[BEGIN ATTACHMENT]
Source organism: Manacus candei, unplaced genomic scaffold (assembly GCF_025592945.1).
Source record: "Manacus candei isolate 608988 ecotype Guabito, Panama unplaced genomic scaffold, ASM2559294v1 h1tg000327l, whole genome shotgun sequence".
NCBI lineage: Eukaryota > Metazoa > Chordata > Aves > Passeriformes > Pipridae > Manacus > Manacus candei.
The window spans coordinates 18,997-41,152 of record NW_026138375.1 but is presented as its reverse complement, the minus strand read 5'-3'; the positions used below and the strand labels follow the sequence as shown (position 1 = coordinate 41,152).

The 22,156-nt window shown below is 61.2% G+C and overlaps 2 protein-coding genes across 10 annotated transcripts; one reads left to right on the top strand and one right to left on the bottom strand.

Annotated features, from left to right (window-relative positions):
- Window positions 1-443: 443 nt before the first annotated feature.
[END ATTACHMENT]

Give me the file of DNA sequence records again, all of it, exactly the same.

Source organism: Manacus candei, unplaced genomic scaffold (assembly GCF_025592945.1).
Source record: "Manacus candei isolate 608988 ecotype Guabito, Panama unplaced genomic scaffold, ASM2559294v1 h1tg000327l, whole genome shotgun sequence".
NCBI lineage: Eukaryota > Metazoa > Chordata > Aves > Passeriformes > Pipridae > Manacus > Manacus candei.
The window spans coordinates 18,997-41,152 of record NW_026138375.1 but is presented as its reverse complement, the minus strand read 5'-3'; the positions used below and the strand labels follow the sequence as shown (position 1 = coordinate 41,152).

The 22,156-nt window shown below is 61.2% G+C and overlaps 2 protein-coding genes across 10 annotated transcripts; one reads left to right on the top strand and one right to left on the bottom strand.

Annotated features, from left to right (window-relative positions):
- Window positions 1-443: 443 nt before the first annotated feature.